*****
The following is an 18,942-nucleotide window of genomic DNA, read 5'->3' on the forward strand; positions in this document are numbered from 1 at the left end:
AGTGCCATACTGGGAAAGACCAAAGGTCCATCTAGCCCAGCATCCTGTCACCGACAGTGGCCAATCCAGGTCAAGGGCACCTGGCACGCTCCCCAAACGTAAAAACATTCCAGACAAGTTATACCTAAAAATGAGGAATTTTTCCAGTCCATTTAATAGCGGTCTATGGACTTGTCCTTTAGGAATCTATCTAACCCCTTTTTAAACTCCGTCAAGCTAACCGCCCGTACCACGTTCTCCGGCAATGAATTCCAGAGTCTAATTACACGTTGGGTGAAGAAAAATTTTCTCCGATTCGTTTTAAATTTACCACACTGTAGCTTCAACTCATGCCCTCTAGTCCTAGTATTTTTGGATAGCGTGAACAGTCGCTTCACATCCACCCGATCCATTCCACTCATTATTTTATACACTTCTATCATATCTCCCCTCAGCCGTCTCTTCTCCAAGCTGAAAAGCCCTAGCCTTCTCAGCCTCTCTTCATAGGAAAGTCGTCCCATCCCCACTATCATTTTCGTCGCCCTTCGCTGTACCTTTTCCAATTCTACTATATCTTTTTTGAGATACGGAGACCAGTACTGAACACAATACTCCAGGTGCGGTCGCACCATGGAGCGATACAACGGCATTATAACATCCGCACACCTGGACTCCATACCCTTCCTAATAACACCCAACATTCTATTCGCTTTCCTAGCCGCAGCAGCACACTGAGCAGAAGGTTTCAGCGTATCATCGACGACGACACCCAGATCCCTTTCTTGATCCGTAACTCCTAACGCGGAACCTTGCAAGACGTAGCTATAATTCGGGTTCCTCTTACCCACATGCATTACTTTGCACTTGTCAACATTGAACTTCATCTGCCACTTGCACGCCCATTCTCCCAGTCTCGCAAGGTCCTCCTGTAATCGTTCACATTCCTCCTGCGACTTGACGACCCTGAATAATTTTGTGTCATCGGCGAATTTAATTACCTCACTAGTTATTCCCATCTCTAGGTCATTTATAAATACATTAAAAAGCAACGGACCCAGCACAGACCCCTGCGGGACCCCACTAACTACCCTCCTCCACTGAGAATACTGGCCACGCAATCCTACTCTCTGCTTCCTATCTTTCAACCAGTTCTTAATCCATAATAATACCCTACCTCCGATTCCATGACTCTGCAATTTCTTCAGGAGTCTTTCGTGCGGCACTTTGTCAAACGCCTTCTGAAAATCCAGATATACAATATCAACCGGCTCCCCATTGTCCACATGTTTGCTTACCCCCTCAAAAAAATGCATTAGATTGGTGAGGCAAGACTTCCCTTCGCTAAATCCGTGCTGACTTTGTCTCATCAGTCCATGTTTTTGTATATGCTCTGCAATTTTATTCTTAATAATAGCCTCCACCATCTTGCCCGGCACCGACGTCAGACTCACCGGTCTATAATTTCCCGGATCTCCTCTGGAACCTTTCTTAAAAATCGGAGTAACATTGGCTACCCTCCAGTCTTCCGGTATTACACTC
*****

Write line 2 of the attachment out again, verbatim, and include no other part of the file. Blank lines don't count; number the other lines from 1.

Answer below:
AGTGCCATACTGGGAAAGACCAAAGGTCCATCTAGCCCAGCATCCTGTCACCGACAGTGGCCAATCCAGGTCAAGGGCACCTGGCACGCTCCCCAAACGTAAAAACATTCCAGACAAGTTATACCTAAAAATGAGGAATTTTTCCAGTCCATTTAATAGCGGTCTATGGACTTGTCCTTTAGGAATCTATCTAACCCCTTTTTAAACTCCGTCAAGCTAACCGCCCGTACCACGTTCTCCGGCAATGAATTCCAGAGTCTAATTACACGTTGGGTGAAGAAAAATTTTCTCCGATTCGTTTTAAATTTACCACACTGTAGCTTCAACTCATGCCCTCTAGTCCTAGTATTTTTGGATAGCGTGAACAGTCGCTTCACATCCACCCGATCCATTCCACTCATTATTTTATACACTTCTATCATATCTCCCCTCAGCCGTCTCTTCTCCAAGCTGAAAAGCCCTAGCCTTCTCAGCCTCTCTTCATAGGAAAGTCGTCCCATCCCCACTATCATTTTCGTCGCCCTTCGCTGTACCTTTTCCAATTCTACTATATCTTTTTTGAGATACGGAGACCAGTACTGAACACAATACTCCAGGTGCGGTCGCACCATGGAGCGATACAACGGCATTATAACATCCGCACACCTGGACTCCATACCCTTCCTAATAACACCCAACATTCTATTCGCTTTCCTAGCCGCAGCAGCACACTGAGCAGAAGGTTTCAGCGTATCATCGACGACGACACCCAGATCCCTTTCTTGATCCGTAACTCCTAACGCGGAACCTTGCAAGACGTAGCTATAATTCGGGTTCCTCTTACCCACATGCATTACTTTGCACTTGTCAACATTGAACTTCATCTGCCACTTGCACGCCCATTCTCCCAGTCTCGCAAGGTCCTCCTGTAATCGTTCACATTCCTCCTGCGACTTGACGACCCTGAATAATTTTGTGTCATCGGCGAATTTAATTACCTCACTAGTTATTCCCATCTCTAGGTCATTTATAAATACATTAAAAAGCAACGGACCCAGCACAGACCCCTGCGGGACCCCACTAACTACCCTCCTCCACTGAGAATACTGGCCACGCAATCCTACTCTCTGCTTCCTATCTTTCAACCAGTTCTTAATCCATAATAATACCCTACCTCCGATTCCATGACTCTGCAATTTCTTCAGGAGTCTTTCGTGCGGCACTTTGTCAAACGCCTTCTGAAAATCCAGATATACAATATCAACCGGCTCCCCATTGTCCACATGTTTGCTTACCCCCTCAAAAAAATGCATTAGATTGGTGAGGCAAGACTTCCCTTCGCTAAATCCGTGCTGACTTTGTCTCATCAGTCCATGTTTTTGTATATGCTCTGCAATTTTATTCTTAATAATAGCCTCCACCATCTTGCCCGGCACCGACGTCAGACTCACCGGTCTATAATTTCCCGGATCTCCTCTGGAACCTTTCTTAAAAATCGGAGTAACATTGGCTACCCTCCAGTCTTCCGGTATTACACTC